‘Something Different’ Celebrates a Beautiful Life With an Extra Chromosome

‘My purpose,’ says John Paul Von Arx, ‘is to inspire people to hope in a culture that definitely needs it.’

Sam (l) and John Paul Von Arx
Sam (l) and John Paul Von Arx (photo: John Paul Von Arx)

“He’s totally going to be part of my stage crew someday,” John Paul Von Arx announced when he learned that his unborn baby brother had Down syndrome. The country music artist has performed at events throughout the U.S. and Europe but back then, he was just a 14-year-old boy dreaming of one day having a band.

His reaction to the news was spontaneous. “My mom had come out to the woodshed where I was doing woodwork and she looked distraught. ‘Your dad and I have something to tell you,’ she told me. I came into the house right away and joined them in their bedroom.”

John Paul recalled feeling dread. What could be wrong? Through tears, his mother told him they were having another baby. His dad was mostly quiet. “I was surprised,” John Paul said. “It was not the response I was used to seeing. I loved having younger brothers and sisters. Something was not adding up.” He was the second oldest of eight, now soon to be nine children.

“We just found out the baby has Down syndrome,” his mother revealed. “We don’t know what that is going to look like for our family.”

“It’s going to be awesome!” John Paul exclaimed. “I went from being anxious that something was wrong to being so excited. All my siblings had similar reactions.” His next thought was that his new brother would be part of his music.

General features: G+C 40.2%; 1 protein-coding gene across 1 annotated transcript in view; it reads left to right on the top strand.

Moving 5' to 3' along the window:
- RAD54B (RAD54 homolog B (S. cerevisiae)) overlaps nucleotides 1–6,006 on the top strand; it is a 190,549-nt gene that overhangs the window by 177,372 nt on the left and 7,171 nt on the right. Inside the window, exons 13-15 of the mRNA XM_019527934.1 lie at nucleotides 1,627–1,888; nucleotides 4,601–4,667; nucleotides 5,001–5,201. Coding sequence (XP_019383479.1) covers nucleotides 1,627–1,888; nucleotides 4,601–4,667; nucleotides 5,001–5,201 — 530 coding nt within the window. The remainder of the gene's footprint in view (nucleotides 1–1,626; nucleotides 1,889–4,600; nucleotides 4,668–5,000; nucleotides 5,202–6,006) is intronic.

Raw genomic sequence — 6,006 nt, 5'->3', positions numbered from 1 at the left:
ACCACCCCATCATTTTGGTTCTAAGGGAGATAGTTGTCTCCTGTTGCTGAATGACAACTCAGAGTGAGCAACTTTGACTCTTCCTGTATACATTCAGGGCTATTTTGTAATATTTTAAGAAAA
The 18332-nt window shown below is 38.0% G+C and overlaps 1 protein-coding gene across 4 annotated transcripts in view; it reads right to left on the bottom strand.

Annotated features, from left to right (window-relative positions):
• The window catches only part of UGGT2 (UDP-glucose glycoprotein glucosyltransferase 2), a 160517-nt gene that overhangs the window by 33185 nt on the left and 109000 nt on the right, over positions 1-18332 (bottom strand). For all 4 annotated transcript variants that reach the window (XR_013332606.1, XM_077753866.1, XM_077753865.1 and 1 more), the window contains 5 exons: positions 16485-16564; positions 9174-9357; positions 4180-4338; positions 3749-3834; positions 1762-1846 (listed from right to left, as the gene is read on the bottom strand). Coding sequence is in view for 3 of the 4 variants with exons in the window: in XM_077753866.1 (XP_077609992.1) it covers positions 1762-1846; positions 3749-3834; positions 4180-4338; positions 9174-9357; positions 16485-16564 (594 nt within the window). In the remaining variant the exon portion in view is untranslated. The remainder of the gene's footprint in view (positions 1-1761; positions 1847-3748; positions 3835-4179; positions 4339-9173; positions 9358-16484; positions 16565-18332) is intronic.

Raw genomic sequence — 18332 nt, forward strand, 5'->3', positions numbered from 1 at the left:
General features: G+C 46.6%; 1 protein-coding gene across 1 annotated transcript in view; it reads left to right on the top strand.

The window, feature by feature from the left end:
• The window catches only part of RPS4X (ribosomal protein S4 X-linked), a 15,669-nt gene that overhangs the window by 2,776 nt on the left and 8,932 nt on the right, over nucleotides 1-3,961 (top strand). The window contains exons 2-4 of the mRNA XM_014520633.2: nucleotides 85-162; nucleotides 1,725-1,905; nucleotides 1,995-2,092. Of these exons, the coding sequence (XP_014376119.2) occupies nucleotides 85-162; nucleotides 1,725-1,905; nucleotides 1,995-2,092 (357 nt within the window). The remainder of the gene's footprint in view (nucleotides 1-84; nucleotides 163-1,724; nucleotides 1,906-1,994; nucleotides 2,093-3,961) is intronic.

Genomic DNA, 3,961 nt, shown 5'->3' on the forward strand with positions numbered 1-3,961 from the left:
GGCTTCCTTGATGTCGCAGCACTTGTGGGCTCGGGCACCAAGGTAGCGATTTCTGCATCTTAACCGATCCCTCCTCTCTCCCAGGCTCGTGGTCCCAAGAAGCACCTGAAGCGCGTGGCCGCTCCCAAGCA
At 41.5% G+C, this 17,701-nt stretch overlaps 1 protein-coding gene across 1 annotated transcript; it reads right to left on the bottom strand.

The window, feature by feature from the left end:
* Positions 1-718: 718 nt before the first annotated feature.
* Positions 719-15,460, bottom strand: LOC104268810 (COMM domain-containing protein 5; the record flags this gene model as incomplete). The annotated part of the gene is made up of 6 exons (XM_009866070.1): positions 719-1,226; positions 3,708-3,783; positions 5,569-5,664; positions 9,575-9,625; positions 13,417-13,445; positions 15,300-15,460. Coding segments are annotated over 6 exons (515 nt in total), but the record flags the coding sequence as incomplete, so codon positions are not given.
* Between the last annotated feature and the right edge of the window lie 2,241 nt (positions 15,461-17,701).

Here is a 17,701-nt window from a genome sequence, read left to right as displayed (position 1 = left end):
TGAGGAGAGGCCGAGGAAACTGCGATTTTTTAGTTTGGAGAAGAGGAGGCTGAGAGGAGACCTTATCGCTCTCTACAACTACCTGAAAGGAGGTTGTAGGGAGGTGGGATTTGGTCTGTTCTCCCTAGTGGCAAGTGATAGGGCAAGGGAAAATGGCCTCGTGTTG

John Paul’s instincts were right on target. “Sam’s entry into the family has been nothing short of amazing, and a beautiful gift from God,” he said. And not only does Sam often help his big brother at performances, but he is the subject of John Paul’s just-released music video “He’s Different.” He chose to release it in October to coincide with Down Syndrome Awareness Month and Respect Life Month.

“I want to give hope to expectant parents,” John Paul said. “My parents are pro-life, but it was such a time of distraught for them. Every couple [with such a diagnosis] that I’ve talked to has been pressured to have an abortion by medical providers. It’s fear-based. Kids with special needs are not convenient, but for anything that is good and lasting, I don’t think you can check the convenience box. The ones with special needs are often the ones who humanize us and give us the perspective we all need.”

The song tells the story of Sam being different in all the best ways, how he sees life with joy and simplicity and loves people unconditionally. It’s a celebration of Sam who has enriched the lives of his whole family, John Paul explained. And it is meant to bring hope to others expecting a baby with special needs.

Scenes of the two brothers having fun together blend with the verses:

Oh, he’s different, he’s different than me. Oh, he’s peaceful, peaceful and free. … A heart like his helps mine to believe the little things matter in life, more than they seem.